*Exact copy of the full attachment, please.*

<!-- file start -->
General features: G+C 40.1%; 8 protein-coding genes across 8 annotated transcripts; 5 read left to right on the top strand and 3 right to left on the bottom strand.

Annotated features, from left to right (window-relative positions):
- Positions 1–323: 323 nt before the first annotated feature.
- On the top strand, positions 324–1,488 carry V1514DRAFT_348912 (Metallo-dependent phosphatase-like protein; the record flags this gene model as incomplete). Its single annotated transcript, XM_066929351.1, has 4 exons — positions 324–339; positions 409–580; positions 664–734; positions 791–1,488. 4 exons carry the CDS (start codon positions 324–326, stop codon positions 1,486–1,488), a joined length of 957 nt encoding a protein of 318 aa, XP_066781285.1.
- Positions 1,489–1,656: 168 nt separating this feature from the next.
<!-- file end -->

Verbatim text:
General features: G+C 40.1%; 8 protein-coding genes across 8 annotated transcripts; 5 read left to right on the top strand and 3 right to left on the bottom strand.

Annotated features, from left to right (window-relative positions):
- Positions 1–323: 323 nt before the first annotated feature.
- On the top strand, positions 324–1,488 carry V1514DRAFT_348912 (Metallo-dependent phosphatase-like protein; the record flags this gene model as incomplete). Its single annotated transcript, XM_066929351.1, has 4 exons — positions 324–339; positions 409–580; positions 664–734; positions 791–1,488. 4 exons carry the CDS (start codon positions 324–326, stop codon positions 1,486–1,488), a joined length of 957 nt encoding a protein of 318 aa, XP_066781285.1.
- Positions 1,489–1,656: 168 nt separating this feature from the next.